Weekly Update – Wednesday, April 6th

This past week, I made a few test prints of my critical component, the cam which actuates the needle and allows it to ascend and descend within the tattoo tube, and the results were mixed. I prefer not to use the ITLL’s 3D printers, as I feel the constant use of the printers from many curious students has led to significant wear and tear and potential problems when it comes to producing quality prints. Instead, I have purchased my own spool of filament, and a very kind friend has allowed me to have unlimited access to the 3D printers inside his home. Here, I will be able to make as many test prints as I would like, as to toy with the many possibilities of settings which exist within the Slic3r software, and to hone in on producing a part which is up to my standards of quality.

The first few prints of the cam were of mixed success: on a couple occasions, the printer would under-extrude, meaning there would be less molten filament being exported from the nozzle’s end, and the result is what my friend and I have taken to calling a “ghost part”: a part which looks completely solid, but falls apart in your hands when you pick it up. On other occasions, the part would print with incorrect dimensions, or the resolution of the part would be so low that it was nearly impossible to discern certain aspects of the part from others.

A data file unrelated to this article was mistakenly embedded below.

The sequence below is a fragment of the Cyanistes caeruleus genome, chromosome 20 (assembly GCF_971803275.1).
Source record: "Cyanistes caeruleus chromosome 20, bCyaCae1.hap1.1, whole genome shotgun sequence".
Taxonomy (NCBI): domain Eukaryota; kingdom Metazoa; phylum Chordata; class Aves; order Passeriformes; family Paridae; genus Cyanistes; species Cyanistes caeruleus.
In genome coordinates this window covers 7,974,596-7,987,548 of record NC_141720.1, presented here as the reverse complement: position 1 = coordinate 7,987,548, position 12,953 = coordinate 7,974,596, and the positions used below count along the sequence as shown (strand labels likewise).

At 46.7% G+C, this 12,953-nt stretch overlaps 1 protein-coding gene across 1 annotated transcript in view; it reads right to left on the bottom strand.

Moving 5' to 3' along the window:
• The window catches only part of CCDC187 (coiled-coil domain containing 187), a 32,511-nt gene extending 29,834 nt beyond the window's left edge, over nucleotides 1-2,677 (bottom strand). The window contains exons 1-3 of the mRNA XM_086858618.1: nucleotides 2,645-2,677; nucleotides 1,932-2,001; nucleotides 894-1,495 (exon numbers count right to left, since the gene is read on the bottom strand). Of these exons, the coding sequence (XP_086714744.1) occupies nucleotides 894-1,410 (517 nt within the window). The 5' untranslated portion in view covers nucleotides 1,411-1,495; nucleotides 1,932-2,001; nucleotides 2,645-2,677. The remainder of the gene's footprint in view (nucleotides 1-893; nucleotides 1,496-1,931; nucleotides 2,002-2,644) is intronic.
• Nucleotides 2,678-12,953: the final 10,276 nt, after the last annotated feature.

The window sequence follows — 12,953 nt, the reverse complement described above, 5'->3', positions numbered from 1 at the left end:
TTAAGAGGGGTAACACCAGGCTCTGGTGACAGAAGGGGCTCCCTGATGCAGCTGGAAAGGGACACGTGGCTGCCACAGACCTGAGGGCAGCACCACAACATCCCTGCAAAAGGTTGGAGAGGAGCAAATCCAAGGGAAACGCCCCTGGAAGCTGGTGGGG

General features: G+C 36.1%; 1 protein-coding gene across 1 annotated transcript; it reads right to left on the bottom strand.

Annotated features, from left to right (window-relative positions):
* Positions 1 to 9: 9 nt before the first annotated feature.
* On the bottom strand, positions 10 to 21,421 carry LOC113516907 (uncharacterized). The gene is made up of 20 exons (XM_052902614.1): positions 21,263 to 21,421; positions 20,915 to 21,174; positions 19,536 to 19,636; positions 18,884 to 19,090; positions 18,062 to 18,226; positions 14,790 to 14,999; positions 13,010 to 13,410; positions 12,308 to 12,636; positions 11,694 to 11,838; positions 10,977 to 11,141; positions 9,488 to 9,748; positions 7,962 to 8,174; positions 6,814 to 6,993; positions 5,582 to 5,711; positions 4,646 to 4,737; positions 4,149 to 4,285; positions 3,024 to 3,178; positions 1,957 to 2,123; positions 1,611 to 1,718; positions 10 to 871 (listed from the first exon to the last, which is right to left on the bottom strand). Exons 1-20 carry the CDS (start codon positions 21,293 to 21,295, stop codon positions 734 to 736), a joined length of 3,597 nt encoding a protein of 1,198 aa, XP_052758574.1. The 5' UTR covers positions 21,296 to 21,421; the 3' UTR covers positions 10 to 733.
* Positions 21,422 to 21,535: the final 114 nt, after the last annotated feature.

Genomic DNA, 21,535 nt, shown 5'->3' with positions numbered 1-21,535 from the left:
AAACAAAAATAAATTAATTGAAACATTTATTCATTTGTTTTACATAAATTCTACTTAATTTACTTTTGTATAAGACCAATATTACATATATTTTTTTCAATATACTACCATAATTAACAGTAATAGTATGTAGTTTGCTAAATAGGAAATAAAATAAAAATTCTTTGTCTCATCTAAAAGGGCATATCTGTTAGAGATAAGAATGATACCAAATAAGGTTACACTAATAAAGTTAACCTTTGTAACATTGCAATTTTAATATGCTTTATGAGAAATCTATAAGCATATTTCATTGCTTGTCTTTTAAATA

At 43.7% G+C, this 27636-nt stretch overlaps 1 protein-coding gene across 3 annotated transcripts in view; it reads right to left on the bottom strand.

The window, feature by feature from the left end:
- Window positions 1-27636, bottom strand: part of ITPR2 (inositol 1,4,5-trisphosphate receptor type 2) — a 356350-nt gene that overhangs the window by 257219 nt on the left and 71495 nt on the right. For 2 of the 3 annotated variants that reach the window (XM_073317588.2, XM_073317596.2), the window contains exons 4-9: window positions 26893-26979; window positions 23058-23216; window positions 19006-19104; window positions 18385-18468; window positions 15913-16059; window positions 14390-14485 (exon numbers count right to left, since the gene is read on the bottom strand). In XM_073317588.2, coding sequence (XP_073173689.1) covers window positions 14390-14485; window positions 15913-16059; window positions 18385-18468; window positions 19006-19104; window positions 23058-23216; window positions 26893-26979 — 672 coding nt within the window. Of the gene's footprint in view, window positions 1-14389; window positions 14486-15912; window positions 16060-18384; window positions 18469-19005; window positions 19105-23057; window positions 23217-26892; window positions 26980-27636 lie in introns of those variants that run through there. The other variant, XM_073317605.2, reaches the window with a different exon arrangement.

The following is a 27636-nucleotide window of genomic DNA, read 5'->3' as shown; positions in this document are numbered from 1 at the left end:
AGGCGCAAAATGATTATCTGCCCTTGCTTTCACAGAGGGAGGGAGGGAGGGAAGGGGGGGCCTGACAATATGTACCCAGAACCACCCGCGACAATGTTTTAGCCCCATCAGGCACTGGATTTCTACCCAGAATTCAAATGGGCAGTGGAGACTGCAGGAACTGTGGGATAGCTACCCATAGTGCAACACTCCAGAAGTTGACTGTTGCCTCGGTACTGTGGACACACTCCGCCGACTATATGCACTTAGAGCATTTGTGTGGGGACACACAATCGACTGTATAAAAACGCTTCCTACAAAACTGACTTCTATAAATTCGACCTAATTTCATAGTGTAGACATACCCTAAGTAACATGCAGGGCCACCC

After much trial and error, I was able to get a couple prototypes of the cam with which I was pleased about. I proceeded to test the rigidity of the part as a hole, and of the peg which would be taking much of the stress during operation. The part as a whole had fairly proficient rigidity, but the peg would fail after not much force at all. On top of this, I have now started to consider friction forces between plastic and metal, and am now unsure of how much of an issue slippage will be when I finally do produce a functioning prototype. I fear that I may have to redesign the cam, or worse (in terms of time), take the design to the machine shop, and mill the cam out of 6061 aluminum and tap the side to include a set screw to mitigate any possible slippage.

These, and many other concerns and issues, will surface as the project progresses, I’m quite sure.

Previous Post
Product Design: 365 Knitting Clock makes time more tactile by making a scarf
Next Post
Project Update 4/6 | Peter

Leave a Reply

Your email address will not be published. Required fields are marked *

Fill out this field
Fill out this field
Please enter a valid email address.